Waiting Is Sufficient Work

But Milton—perhaps as a pioneering faith and work leader—gives us in the poem’s final six lines a hard-won, unexpected answer to our questions: in certain seasons, re-envision what it means to work and flourish.

But Patience, to prevent

That murmur, soon replies: “God doth not need

Either man’s work or his own gifts; who best

Bear his mild yoke, they serve him best. His state

Is Kingly. Thousands, at his bidding, speed

And post o’er Land and Ocean, without rest;

They also serve who only stand and wait.”

God requires nothing. Though we may want to earn our keep, God wants us to continue to learn how to receive. We receive by bearing Jesus’ mild yoke and learning from Him (Matthew 11:29–30). And, as Milton points out, Jesus’ “state is Kingly.” We do well to see the invisible realities of His kingdom. 

His thousands of angels do His bidding by carrying messages, judgement, and intervention throughout earth and heaven. Yet His “myriads of myriads and thousands of thousands” also serve well who stand by His throne and wait (Revelation 5:11). Angels need no rest and suffer no physical frailties. If waiting on the Lord is sufficient work for them, how can it be less than sufficient for us when God calls us to it?

Waiting Is Hope

The Hebrew word for wait also means “to hope.” I pray in these troubling times you don’t lose hope. Milton thought in his mid-40s that his greatest work—as civil servant for the Commonwealth of England under Oliver Cromwell—was behind him. But he completed his enduring masterpiece, Paradise Lost, only after he fell blind, as he accepted help from others.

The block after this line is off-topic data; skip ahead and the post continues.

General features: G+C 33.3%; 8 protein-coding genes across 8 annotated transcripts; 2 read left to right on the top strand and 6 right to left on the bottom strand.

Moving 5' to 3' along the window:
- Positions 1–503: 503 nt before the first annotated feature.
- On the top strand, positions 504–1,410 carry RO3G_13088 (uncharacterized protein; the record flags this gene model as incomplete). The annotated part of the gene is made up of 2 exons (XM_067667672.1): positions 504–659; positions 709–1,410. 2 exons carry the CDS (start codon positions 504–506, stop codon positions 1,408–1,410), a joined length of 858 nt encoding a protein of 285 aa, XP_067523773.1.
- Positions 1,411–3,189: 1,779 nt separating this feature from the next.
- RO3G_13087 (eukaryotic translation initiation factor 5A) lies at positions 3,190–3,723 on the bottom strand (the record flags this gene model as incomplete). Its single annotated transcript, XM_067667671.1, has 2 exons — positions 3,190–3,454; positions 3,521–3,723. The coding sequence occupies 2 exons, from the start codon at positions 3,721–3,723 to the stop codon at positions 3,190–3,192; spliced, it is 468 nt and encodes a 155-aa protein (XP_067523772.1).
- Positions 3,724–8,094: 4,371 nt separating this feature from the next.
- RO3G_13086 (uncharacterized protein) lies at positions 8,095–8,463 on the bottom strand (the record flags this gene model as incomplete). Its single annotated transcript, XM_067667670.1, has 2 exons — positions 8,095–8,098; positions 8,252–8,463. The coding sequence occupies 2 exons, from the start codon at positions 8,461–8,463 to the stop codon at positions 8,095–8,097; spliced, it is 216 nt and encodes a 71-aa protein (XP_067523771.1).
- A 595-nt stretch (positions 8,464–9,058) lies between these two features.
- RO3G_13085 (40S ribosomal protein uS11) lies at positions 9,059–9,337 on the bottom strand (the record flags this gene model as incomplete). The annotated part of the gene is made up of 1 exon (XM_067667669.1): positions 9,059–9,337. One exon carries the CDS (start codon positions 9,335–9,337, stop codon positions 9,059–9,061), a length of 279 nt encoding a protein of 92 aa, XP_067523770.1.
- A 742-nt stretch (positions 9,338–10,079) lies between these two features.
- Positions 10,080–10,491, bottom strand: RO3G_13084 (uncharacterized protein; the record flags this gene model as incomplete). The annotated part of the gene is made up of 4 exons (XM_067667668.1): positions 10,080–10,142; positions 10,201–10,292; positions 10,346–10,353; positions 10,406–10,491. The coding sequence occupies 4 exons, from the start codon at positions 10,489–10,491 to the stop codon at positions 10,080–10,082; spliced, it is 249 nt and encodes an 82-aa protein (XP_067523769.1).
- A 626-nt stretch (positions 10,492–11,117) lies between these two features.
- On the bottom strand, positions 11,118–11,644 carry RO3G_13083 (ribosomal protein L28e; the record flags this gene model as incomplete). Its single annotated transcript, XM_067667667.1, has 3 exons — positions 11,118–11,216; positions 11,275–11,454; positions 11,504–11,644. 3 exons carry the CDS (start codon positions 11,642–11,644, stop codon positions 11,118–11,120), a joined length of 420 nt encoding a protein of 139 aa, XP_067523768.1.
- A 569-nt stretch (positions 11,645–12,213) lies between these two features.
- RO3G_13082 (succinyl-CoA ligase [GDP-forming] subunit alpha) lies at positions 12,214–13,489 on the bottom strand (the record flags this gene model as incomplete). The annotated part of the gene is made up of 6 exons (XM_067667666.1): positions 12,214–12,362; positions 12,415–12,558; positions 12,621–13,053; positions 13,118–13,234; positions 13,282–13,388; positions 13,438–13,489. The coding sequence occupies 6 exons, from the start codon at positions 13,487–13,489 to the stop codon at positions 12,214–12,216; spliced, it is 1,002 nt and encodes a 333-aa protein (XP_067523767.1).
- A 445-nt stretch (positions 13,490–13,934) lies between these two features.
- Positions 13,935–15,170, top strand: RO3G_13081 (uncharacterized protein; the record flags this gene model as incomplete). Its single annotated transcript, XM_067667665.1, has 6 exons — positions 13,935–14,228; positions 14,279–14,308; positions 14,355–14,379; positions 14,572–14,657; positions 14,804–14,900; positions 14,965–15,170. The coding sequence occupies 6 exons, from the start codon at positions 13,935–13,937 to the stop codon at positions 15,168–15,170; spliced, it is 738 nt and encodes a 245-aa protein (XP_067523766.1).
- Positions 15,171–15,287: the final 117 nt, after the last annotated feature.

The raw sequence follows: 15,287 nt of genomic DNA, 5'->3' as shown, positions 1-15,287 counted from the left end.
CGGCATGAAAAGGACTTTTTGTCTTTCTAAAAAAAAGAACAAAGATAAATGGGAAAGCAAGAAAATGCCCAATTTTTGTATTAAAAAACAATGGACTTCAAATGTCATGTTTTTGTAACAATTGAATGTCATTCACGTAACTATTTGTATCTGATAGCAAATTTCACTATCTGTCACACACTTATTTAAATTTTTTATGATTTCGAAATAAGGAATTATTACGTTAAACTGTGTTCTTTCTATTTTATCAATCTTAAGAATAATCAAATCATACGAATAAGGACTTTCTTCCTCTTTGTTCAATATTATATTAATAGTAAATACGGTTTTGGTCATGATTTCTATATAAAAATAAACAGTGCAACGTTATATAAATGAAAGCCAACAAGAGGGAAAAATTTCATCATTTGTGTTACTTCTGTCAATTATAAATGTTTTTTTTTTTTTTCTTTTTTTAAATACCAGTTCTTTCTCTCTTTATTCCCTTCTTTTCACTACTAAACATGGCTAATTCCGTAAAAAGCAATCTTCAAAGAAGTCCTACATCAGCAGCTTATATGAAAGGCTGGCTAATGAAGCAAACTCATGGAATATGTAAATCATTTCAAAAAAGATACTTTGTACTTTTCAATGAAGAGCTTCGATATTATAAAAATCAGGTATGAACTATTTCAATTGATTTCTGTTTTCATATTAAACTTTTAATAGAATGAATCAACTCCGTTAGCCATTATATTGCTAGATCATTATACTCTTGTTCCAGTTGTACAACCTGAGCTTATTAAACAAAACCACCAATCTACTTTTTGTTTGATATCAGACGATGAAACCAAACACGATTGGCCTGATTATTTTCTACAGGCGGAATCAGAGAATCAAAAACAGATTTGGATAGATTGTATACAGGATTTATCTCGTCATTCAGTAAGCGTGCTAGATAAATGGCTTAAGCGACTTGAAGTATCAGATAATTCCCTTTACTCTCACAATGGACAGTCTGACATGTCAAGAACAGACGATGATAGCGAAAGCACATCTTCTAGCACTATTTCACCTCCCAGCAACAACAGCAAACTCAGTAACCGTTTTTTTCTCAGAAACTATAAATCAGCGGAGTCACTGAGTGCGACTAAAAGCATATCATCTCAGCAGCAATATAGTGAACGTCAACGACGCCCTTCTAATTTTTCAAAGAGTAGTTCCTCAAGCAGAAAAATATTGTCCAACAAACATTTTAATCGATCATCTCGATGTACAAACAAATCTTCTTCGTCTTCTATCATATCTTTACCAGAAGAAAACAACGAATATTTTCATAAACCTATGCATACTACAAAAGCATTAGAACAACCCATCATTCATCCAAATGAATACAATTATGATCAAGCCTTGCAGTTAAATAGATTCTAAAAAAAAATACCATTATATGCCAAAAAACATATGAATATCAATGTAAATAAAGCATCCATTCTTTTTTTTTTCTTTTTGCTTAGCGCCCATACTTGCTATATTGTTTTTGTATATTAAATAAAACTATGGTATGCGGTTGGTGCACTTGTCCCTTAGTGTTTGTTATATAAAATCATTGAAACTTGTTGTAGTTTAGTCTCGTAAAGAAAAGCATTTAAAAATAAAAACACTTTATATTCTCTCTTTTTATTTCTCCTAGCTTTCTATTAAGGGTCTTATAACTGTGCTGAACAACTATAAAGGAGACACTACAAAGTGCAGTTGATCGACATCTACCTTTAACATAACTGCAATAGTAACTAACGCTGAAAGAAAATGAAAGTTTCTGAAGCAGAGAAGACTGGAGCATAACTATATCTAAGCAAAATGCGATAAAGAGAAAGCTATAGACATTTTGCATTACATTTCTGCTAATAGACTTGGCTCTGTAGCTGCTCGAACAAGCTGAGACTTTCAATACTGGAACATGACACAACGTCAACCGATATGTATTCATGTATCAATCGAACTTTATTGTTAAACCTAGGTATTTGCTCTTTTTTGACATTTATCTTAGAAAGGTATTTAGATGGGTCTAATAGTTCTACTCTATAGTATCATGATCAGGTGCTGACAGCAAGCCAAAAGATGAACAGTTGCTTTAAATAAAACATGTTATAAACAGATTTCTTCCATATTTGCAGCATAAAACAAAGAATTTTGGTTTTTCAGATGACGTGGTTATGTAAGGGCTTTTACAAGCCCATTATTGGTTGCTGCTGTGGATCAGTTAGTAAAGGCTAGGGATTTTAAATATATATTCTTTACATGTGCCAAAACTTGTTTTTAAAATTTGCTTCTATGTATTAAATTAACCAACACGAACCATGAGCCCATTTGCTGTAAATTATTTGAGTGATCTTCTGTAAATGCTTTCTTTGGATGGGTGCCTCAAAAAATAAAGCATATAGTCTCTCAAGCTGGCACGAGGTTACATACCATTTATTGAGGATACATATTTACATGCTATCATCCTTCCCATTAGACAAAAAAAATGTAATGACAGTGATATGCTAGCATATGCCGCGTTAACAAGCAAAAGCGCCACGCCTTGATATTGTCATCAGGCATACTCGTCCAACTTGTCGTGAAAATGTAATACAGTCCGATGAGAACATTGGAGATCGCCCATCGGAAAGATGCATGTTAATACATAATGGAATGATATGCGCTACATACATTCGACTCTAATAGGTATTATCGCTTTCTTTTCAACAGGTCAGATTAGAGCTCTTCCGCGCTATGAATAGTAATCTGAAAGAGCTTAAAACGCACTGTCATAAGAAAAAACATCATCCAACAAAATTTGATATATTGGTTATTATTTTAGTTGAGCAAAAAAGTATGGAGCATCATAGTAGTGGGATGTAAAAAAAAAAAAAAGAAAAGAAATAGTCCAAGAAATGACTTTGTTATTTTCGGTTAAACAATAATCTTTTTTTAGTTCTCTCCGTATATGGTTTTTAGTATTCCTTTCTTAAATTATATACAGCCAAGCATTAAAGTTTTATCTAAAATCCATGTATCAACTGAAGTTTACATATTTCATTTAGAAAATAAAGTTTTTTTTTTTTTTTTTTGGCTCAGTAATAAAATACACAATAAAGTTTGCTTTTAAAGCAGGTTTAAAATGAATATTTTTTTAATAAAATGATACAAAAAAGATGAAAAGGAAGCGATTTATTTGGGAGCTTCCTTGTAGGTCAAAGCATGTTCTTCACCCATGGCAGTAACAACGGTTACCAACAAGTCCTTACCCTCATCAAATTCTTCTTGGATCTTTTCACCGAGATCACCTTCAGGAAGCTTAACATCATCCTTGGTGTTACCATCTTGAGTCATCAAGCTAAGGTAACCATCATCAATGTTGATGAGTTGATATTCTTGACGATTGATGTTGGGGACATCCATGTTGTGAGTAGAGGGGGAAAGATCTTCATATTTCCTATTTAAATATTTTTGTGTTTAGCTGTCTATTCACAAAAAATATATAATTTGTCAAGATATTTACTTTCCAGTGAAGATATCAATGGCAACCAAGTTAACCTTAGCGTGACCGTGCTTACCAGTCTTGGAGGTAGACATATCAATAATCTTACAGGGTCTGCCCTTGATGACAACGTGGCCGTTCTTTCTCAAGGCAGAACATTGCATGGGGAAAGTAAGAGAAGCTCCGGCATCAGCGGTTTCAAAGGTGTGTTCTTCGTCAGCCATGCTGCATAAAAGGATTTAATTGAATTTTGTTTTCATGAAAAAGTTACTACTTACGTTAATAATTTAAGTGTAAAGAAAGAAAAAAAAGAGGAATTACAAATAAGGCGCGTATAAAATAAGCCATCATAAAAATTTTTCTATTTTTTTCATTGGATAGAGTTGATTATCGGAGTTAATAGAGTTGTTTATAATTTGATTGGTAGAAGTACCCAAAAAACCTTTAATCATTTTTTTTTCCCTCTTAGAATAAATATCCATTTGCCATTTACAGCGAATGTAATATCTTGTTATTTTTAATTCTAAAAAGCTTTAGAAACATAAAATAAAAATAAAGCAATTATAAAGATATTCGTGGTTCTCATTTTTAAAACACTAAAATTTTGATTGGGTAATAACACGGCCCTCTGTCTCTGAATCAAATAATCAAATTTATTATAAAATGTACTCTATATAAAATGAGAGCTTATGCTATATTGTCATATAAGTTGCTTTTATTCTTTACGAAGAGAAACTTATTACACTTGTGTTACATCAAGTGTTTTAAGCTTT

Let us wait upon the Lord and rejoice in His salvation. He will take away the reproach of His people and wipe all tears from our faces (Isaiah 25:8–9). Only stand and wait.

[vcex_divider color=”#dddddd” width=”100%” height=”1px” margin_top=”20″ margin_bottom=”20″]Links and Sources:

*Patricia Cohen and Tiffany Hsu, “‘Sudden Black Hole’ for the Economy with Millions More Unemployed,” NY Times, April 9, 2020, https://www.nytimes.com/2020/04/09/business/economy/unemployment-claim-numbers-coronavirus.html?referringSource=articleShare. *This article has been updated read the complete article for current information.

John Milton, “Sonnet 19,” PoetryFoundation.com, accessed April 10, 2020, https://www.poetryfoundation.org/poems/44750/sonnet-19-when-i-consider-how-my-light-is-spent. Public domain.

Kelli Sallman writes, edits, and mentors writers for a living. She loves using her theology training and literature and arts background to help people make sense of God’s good world. You can find more of her writing on her blog, Inklings & Inspiration.